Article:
Notes on...

The simple pleasures of sloe gin

23 October 2021

9:00 AM

23 October 2021

9:00 AM

The gin craze of recent years has reached a scale that would have horrified Hogarth. You can now buy strawberry, raspberry, rhubarb, blueberry and lime gins in supermarkets.

For me, though, there is only one flavoured variety worth bothering with: sloe gin. Where the rest are novelties, this is a staple dating back to the early 19th century.

Sloe gin is everywhere — Buckingham Palace even launched a line this year. But it is the easiest thing to make at home and there’s something very pleasurable about the ritual of doing so.

Folk wisdom suggests you should go foraging for sloes in the days after the first frosts — by which point they won’t ripen further but haven’t yet dried up — which means from mid-late October through November.

Though ‘foraging’ makes it sound like they are hard to find, sloes are almost as widespread as blackberries. They are the fruit of the blackthorn, Prunus spinosa. The distinct small white blossom appears from March to May — and sloe berries are everywhere in autumn. They are a deep blue-black colour with a pretty silver sheen. They are related to the plum but closer in size and appearance to a blueberry. When raw they are inedibly tart, but they become aromatic when steeped in gin.

I won’t give a detailed recipe: you really don’t need one. Just use roughly double the amount of berries to sugar and add enough gin to cover — and then a slosh more.

Some people suggest using a thorn from the shrub to prick each individual berry to let the flavour bleed out. But I can tell you from bitter experience that pricking is not only unnecessary but a fiddly, sticky nightmare. Instead, just freeze the sloes overnight so the skins crack. Then add gin — a generic London dry — and sugar. If you want to post about it on Instagram then maybe invest in an attractive Kilner jar. But otherwise you can use a recycled plastic lemonade bottle. Give it an occasional shake before straining and bottling after at least three months but ideally a year: you can start drinking your 2021 vintage while prepping your 2022. And so on, in perpetuity. Gin geeks will tell you it’s more complicated than this, adding all manner of complexities and upping the quality and cost of the gin used, but it really isn’t.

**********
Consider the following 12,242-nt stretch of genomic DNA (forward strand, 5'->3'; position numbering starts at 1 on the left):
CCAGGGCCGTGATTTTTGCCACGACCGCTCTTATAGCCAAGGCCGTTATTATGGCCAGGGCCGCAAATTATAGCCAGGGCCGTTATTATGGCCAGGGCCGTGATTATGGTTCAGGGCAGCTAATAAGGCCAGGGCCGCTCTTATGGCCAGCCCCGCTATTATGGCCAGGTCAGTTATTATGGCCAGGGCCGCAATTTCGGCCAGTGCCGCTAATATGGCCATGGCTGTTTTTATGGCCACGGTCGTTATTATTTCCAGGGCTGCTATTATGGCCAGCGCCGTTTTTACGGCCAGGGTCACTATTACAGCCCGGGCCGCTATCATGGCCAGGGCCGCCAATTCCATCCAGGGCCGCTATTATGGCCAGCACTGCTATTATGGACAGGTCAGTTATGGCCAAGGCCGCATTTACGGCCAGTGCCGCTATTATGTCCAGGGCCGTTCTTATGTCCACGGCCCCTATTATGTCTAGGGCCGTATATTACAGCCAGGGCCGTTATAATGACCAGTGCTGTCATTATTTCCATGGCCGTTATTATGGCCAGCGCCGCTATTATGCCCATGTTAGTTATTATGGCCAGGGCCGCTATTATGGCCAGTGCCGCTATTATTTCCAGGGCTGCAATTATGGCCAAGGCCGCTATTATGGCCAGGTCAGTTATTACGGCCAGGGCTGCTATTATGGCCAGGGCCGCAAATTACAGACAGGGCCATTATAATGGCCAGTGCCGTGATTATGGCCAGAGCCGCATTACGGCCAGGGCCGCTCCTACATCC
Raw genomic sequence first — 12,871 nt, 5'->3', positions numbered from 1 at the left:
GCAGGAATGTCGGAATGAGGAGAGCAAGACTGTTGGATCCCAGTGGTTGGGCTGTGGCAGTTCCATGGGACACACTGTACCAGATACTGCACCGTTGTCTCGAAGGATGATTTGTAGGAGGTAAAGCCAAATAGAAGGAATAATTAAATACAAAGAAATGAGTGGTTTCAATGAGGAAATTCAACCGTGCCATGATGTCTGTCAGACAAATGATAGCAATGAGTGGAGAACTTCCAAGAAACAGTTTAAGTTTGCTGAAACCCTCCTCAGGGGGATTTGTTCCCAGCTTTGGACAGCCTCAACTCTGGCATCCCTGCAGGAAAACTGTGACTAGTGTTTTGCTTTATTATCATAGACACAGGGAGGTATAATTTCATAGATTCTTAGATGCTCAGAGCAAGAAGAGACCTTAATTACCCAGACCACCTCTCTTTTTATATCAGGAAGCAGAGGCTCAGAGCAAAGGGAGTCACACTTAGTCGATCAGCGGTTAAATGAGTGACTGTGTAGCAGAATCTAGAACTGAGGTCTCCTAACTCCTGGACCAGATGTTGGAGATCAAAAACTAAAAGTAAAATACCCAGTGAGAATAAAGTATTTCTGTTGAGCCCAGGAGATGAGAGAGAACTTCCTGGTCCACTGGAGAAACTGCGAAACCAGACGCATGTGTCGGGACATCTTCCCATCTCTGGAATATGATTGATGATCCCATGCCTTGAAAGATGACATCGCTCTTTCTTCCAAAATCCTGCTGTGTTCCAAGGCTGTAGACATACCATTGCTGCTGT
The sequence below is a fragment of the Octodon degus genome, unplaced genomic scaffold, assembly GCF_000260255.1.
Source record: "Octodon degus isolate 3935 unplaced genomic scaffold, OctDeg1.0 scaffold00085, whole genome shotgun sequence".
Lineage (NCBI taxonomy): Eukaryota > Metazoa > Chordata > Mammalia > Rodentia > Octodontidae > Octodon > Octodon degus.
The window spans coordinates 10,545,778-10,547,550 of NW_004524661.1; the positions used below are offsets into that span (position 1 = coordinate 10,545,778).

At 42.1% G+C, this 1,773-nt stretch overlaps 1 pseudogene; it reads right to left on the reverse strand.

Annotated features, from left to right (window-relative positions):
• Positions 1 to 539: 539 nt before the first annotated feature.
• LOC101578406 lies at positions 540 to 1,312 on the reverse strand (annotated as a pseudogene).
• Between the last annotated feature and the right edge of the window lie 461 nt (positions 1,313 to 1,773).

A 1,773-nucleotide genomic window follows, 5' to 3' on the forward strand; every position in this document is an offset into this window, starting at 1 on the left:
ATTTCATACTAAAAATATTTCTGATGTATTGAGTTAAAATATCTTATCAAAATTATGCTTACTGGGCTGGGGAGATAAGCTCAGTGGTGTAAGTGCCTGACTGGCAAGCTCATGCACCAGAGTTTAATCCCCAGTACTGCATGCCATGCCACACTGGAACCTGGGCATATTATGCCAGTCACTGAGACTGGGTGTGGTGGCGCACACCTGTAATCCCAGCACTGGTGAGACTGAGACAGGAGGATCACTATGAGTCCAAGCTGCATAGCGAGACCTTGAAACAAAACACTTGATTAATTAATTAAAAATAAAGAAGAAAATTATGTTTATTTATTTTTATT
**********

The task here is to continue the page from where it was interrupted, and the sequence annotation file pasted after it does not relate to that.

Sloe gin has recently become popular served as a fizz with some soda or prosecco. My personal favourite cocktail iteration is in a Spitfires Over Kent, where it’s shaken over ice with lemon juice, crème de violette and maraschino. But undoubtedly the classic way to drink it is straight from a hip flask on a cold winter day.

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